To twist, or not to twist? - A scientific attempt to understand what we think we already know about sail trim

William C. Lasher, Robert Ranzenbach

Research output: Contribution to journalArticle

Abstract

The impact of mainsail sheet tension and traveler position on performance has been investigated, particularly under conditions when it is necessary to reduce power. Photographs of the mainsail on a Beneteau First 36.7 under various trim conditions were taken and analyzed to determine sail shape. The resulting shapes were used to create a CFD model, and the aerodynamics forces on the sail plan were determined. The results strongly suggest that for this boat it is more efficient to reduce power by keeping the main sheeted hard and lowering the traveler than by keeping the traveler up and easing the sheet, although a small amount of sheet easing is beneficial. The lift distributions for all sail trim combinations investigated are underloaded near the masthead relative to an elliptic distribution, which means that any additional twist in the main increases the induced drag. The difference in performance is almost entirely attributable to differences in the induced drag.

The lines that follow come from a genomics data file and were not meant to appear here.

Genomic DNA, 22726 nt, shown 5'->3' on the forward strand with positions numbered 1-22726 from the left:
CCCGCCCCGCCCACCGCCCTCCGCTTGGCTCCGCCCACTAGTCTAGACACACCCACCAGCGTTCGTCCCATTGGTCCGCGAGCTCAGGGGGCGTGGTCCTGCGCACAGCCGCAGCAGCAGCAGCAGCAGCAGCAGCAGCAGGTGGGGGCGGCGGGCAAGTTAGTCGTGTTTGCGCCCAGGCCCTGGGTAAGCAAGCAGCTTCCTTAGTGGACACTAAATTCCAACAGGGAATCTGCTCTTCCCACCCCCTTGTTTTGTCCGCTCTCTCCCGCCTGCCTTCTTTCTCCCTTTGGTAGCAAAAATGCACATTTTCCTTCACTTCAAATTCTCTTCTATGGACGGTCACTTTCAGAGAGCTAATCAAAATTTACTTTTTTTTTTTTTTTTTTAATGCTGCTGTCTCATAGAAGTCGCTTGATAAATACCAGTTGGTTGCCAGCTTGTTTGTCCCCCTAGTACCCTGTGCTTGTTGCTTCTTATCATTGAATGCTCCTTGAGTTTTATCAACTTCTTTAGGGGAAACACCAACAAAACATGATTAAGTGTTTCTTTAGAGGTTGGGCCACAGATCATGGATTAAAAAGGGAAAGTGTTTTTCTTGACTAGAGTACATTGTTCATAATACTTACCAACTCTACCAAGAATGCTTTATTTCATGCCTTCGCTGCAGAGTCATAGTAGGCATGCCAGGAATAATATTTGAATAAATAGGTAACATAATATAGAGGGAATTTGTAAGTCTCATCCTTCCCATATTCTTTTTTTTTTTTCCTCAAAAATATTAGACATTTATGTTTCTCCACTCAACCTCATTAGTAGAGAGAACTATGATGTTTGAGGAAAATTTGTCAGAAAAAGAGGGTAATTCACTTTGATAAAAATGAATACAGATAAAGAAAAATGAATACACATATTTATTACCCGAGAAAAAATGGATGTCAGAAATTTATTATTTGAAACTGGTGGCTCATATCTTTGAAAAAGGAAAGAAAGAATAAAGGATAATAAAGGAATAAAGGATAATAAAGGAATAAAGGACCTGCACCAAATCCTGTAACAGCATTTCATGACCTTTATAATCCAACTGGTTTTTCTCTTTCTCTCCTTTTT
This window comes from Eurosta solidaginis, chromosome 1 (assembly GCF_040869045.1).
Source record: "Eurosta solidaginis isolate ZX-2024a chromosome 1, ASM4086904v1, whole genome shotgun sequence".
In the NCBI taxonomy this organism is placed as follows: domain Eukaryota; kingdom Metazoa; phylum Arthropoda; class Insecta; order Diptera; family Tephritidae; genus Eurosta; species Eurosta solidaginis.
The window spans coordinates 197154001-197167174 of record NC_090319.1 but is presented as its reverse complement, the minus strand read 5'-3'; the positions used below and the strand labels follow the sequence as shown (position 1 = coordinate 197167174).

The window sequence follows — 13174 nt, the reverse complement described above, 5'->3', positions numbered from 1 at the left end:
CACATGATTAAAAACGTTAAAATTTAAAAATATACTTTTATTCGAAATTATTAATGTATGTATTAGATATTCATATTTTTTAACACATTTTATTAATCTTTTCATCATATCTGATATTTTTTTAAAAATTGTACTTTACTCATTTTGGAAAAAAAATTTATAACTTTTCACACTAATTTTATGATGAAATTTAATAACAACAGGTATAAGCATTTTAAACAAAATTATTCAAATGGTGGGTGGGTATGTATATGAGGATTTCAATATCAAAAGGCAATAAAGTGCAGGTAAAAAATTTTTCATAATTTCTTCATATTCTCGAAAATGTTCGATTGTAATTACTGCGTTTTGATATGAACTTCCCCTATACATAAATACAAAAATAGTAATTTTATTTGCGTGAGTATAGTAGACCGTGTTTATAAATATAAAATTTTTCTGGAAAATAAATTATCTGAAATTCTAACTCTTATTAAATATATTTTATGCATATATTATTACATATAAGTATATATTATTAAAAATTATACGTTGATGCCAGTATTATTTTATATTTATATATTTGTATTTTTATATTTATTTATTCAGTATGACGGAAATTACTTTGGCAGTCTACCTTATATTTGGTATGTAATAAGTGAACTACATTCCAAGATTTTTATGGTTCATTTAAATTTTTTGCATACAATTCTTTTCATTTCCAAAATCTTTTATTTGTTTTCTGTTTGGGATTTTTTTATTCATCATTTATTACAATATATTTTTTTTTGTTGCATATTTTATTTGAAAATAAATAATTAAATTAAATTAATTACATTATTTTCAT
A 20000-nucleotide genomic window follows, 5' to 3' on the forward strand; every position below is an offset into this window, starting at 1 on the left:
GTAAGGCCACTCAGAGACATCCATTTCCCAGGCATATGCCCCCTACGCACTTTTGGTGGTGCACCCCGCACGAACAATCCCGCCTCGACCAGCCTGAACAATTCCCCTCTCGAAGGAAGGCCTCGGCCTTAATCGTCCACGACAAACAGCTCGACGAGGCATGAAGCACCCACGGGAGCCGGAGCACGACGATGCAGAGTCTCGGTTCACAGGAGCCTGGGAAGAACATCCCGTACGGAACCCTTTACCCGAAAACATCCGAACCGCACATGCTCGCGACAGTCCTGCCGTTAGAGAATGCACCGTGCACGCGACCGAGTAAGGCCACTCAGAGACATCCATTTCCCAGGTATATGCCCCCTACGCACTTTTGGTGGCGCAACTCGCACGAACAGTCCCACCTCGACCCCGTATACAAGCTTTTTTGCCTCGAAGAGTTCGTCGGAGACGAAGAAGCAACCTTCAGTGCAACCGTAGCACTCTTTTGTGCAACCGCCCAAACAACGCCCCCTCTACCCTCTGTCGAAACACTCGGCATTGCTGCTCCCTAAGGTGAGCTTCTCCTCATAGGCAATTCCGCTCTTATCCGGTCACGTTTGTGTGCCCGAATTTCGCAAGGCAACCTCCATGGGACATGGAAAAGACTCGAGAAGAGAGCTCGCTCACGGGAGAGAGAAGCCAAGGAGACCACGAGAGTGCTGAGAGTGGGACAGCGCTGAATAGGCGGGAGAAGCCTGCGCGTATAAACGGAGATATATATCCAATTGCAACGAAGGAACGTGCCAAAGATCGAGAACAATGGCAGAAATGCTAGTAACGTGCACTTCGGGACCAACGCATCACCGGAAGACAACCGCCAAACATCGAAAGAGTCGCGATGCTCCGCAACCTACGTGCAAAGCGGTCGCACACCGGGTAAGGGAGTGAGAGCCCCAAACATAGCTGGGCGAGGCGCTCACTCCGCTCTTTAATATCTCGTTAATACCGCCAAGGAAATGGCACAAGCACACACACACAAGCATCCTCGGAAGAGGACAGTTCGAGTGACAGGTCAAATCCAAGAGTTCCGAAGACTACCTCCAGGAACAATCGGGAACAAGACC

Original languageEnglish (US)
Pages (from-to)564-574
Number of pages11
JournalTransactions - Society of Naval Architects and Marine Engineers
Volume119
StatePublished - Dec 1 2011

All Science Journal Classification (ASJC) codes

  • Ocean Engineering

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